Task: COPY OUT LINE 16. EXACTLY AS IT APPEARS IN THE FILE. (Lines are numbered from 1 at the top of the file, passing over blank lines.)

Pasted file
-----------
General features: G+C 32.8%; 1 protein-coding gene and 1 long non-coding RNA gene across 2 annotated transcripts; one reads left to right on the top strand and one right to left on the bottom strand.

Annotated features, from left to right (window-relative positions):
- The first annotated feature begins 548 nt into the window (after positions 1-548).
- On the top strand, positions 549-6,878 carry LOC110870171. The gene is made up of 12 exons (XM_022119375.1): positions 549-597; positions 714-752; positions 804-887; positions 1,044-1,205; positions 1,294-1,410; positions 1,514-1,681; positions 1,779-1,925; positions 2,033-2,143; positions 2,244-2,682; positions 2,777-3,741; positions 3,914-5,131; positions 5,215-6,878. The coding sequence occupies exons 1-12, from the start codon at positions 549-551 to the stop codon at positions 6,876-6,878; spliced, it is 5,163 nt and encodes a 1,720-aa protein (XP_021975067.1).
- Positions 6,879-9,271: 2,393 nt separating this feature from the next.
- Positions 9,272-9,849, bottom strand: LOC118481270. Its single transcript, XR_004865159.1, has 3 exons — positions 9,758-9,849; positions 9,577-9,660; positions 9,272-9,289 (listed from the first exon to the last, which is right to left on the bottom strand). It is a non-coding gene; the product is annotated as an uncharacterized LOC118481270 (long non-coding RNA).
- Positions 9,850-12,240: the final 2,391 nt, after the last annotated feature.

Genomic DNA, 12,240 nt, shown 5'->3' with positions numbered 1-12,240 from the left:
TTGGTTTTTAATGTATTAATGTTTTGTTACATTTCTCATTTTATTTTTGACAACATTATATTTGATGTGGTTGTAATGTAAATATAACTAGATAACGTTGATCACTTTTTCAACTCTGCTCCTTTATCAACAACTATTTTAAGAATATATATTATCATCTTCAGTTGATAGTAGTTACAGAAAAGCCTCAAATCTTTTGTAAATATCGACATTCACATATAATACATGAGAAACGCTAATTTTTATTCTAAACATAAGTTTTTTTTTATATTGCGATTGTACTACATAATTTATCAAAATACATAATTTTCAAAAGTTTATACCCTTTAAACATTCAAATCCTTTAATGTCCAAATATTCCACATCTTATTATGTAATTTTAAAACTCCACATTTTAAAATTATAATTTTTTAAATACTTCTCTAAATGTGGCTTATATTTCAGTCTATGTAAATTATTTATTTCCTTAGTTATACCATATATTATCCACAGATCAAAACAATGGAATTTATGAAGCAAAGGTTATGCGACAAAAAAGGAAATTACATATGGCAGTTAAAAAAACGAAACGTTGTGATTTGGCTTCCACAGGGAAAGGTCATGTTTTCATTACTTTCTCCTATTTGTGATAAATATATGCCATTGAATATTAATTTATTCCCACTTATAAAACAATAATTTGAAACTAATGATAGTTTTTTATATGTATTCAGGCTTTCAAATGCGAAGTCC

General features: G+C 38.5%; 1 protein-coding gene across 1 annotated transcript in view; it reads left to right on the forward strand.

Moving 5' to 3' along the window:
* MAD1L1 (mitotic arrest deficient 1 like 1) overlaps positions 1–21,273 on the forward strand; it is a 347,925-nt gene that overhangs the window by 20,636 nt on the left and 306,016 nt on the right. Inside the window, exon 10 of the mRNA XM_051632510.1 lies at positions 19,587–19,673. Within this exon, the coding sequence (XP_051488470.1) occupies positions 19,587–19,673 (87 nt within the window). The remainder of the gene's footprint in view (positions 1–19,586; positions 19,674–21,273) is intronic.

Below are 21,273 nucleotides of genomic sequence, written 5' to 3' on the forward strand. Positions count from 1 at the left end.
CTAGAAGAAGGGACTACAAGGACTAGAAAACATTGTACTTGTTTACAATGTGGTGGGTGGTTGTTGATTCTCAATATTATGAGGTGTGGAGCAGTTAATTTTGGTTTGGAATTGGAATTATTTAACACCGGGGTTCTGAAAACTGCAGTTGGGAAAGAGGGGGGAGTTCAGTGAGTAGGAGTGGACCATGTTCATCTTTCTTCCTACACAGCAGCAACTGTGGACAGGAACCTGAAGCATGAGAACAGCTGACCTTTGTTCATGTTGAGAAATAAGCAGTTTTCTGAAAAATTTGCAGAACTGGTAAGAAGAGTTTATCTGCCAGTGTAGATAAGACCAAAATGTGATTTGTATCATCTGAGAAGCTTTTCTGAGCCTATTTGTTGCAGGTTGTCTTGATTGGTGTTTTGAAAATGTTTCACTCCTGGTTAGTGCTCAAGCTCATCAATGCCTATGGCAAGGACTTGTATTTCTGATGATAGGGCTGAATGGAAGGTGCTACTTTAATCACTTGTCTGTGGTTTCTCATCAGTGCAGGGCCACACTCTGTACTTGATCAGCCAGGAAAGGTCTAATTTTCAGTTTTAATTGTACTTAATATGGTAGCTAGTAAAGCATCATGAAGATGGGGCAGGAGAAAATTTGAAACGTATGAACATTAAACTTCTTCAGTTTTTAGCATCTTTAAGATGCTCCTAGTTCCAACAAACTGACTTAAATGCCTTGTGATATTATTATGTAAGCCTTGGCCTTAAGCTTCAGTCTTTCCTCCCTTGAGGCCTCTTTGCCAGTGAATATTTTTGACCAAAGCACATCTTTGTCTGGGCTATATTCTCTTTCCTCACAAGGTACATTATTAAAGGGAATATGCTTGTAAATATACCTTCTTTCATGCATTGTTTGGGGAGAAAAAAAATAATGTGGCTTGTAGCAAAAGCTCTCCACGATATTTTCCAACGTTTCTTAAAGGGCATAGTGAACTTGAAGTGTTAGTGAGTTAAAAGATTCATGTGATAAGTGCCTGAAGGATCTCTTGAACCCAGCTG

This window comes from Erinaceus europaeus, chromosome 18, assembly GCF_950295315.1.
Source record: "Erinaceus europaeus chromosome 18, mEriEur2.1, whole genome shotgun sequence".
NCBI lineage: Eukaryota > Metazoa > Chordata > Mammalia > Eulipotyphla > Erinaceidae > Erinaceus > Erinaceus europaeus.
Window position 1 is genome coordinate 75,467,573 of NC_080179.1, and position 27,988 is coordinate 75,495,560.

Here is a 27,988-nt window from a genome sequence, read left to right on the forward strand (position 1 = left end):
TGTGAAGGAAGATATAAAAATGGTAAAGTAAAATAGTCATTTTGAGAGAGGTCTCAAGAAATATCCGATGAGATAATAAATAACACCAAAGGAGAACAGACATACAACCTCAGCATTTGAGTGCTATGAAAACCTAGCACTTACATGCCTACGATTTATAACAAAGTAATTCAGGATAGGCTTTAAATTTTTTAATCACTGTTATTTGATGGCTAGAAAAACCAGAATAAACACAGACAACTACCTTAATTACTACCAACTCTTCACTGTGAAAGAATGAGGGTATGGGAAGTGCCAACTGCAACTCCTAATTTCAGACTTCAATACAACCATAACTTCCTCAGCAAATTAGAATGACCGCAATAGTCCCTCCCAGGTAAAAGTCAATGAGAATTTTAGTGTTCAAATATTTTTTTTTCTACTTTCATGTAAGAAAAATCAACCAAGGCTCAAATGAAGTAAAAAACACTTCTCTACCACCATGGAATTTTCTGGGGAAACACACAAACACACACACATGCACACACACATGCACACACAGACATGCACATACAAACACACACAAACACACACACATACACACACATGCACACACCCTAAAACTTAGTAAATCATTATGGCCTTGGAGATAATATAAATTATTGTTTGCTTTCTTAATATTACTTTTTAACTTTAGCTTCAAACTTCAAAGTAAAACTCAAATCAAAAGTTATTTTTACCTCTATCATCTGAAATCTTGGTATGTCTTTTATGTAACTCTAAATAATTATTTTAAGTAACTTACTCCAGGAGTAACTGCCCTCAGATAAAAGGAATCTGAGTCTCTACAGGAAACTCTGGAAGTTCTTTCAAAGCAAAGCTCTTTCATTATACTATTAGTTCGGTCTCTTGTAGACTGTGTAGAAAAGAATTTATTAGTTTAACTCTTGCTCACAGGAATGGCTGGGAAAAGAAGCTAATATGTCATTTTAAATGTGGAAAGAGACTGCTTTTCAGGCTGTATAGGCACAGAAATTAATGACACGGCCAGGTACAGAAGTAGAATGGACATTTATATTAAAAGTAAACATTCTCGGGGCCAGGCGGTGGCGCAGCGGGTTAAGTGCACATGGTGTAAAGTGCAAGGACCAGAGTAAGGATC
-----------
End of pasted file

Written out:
Source record: "Erinaceus europaeus chromosome 18, mEriEur2.1, whole genome shotgun sequence".